I never thought such a simple and cheap job can bring so much reward so I will be adding more around the site when I can.

The following pictures describe how it was done:

Select a stone for removal

Furnish the inside with nest form and camera

Provide a front with an entrance

First happy occupants

Saturday, 11 July 2020

Rutland Swift Boxes

Tim Collins lives in a village just 3km from the shores of Rutland Water. In the last 17 years, he has built a thriving colony of 26 pairs of swifts in DIY nest boxes of his own design.

Tim's success is down to a combination of his proximity to a major source of food, and clearly the Swifts like his nest boxes. Tim's nest boxes are notable for their extreme simplicity - a simple box with a bottom entrance next to the wall. It is not even a complete box as it has no back. The version that goes under the eaves has no roof either.

While Tim’s boxes are all bottom opening, the design could easily be adapted to be front opening if you believe the swifts in your area prefer that design. An interesting experiment for a new colony would be to install a mix of front and bottom opening boxes and see which are occupied first.

In Tim's own words:

The 'Rutland' Swift Box
Unlike most other swift nest boxes the 'Rutland' swift box has its entrance hole in the floor of the box. This may look odd to human eyes however people don't think like swifts or know what swifts are looking for when searching for a nest site. The design has been developed from experience gained since 2001 at a growing nest box colony in a village close to Rutland Water. Our swifts really seem to like these boxes; the more we put up the more breeding pairs we attract.

The Rutland Swift  box (click image to enlarge)

The box is designed to mimic the appearance of many 'natural' nest sites in older buildings, such as the gap between fascia boards and the walls of the house, that require the swift to make a final upwards approach to the entrance hole. It initially drew on some suggestions in an old edition of the British Trust for Ornithology (BTO) nest box guide however we have evolved the design as we expanded our own swift colony (all in nest boxes). In 2020 we had 24 pairs breed in these bottom opening boxes, so in this part of the country it is clearly a design liked by swifts!!

The Design
The nest boxes are simple to make and install under the eaves of a house. The basic design is effectively only a 'half box', sealed at both ends and makes use of the wall of the house and the existing soffits to form its back and roof. Our own boxes are made from planed softwood timber however you could also use marine plywood. Once built the exterior of the box is painted, ours are white as this matches the colour of our house's fascia boards and soffits. White is also the best colour to use if the box will be exposed to direct sunlight as it helps reflect light and so reduces the risk of overheating. If you do decide to paint your boxes it is also worth using good quality exterior grade primer, undercoat and gloss as experience shows that this wears better and so reduces repainting requirements.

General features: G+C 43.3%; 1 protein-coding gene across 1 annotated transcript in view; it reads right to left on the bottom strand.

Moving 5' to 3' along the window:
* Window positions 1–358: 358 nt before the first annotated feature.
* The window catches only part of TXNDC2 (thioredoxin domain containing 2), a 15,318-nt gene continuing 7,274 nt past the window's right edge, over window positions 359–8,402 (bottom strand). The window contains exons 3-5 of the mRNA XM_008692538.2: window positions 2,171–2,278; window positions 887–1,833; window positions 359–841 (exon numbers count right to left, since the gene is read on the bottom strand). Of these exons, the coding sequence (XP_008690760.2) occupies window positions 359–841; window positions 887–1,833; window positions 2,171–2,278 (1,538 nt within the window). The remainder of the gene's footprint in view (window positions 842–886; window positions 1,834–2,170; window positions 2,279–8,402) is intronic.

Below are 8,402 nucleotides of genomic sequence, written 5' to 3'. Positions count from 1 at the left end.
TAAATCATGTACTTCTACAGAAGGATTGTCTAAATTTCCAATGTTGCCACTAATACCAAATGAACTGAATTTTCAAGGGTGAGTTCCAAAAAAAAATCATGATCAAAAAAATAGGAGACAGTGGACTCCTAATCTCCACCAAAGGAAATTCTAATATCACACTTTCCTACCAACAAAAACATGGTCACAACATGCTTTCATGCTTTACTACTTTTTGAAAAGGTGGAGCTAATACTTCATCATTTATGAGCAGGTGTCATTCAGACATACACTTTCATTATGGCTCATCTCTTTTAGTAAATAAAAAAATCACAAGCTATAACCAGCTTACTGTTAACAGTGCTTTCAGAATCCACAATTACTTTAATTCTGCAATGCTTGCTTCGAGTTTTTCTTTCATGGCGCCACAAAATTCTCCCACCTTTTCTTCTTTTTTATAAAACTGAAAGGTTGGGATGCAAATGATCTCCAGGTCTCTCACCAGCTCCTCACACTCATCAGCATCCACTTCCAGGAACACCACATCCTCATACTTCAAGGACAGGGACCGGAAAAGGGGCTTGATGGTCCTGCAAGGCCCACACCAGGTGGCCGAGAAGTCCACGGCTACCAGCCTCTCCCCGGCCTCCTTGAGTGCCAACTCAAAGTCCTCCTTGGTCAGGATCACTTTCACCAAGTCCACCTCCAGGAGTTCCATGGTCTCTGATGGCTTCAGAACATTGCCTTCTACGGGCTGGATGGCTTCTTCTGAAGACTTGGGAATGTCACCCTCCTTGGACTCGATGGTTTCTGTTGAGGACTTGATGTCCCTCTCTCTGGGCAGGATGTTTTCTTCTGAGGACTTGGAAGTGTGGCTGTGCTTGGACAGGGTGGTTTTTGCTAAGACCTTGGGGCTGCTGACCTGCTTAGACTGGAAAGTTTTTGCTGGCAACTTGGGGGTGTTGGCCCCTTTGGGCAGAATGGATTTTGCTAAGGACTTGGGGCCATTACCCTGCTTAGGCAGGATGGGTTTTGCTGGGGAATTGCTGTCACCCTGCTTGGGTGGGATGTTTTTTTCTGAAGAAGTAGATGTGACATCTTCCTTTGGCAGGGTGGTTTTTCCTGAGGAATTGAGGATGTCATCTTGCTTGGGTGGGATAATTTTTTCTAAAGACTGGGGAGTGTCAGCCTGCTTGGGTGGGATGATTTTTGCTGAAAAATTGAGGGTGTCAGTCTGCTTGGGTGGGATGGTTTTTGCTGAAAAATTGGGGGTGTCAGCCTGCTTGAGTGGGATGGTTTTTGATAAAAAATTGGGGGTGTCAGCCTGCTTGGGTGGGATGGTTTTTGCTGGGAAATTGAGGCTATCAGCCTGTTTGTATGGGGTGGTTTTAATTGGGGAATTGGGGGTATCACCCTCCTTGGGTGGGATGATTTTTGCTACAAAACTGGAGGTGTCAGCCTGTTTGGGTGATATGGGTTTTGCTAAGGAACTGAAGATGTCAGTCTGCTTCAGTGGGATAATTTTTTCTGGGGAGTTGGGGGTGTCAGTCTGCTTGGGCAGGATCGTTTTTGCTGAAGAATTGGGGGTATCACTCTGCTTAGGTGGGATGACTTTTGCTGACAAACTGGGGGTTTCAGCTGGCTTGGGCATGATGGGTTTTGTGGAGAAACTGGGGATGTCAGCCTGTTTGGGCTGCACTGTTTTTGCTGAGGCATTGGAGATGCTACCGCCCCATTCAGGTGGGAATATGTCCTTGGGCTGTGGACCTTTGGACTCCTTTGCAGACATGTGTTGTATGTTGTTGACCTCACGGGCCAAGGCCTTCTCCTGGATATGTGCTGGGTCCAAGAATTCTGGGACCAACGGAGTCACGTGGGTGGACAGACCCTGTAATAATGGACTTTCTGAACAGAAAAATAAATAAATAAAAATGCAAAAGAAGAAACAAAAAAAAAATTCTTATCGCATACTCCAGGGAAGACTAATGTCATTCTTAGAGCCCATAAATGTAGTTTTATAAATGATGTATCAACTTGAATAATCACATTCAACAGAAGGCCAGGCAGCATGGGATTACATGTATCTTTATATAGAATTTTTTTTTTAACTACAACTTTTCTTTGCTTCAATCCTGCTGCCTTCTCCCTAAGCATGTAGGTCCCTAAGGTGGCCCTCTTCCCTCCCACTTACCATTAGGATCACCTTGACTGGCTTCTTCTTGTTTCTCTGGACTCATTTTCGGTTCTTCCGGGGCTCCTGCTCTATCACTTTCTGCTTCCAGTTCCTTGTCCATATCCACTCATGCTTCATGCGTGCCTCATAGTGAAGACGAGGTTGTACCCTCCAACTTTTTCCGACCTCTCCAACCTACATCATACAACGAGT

Basic materials:
A planed softwood plank 19 x 144mm x 1800mm (readily available at most DIY stores)

Panel pins - 40mm - used to do the initial fix as the box is assembled, can either be removed or driven home with a nail punch and the hole filled with wood filler.

Brass screws - to hold the box firmly together
Right angle brackets (ideally plastic coated or brass to avoid rusting)

Cutting List (all cut from the 19 x 144mm wide plank)

1 x 500mm
1 x 540mm
2 x 144mm

The precise length of the box is flexible and individual boxes should be tailored to match the available spaces. It is however worth remembering that prior to fledging young swifts like to stretch out and exercise their wings; as swifts have a wingspan of 42 - 48cm a box length of about 50cm is a good choice. It is perfectly acceptable to make the box smaller if that is the available space; Swifts often nest in really small spaces. The images below show both the basic design and a variation on it.

The size of the entrance hole is important (to avoid other species such as starlings intruding), we've tried various shapes and have now settled on a 28 x 65mm slot; this is easily cut with an electric jigsaw (but can be done by hand with a fretsaw). The entrance hole is placed at one end of the box, we find it best to locate it so as to maximise an open approach to the box (away from any drainage pipes or chimneys)

Once finished the box is fixed to either the wall or the soffits with right angle brackets.

Rutland Wall Box
This variant is for cases where there are no suitable eaves. It is a good idea to give the roof a water-proof coating of some sort.

Rutland Wall Box

Tim Collins
June 2020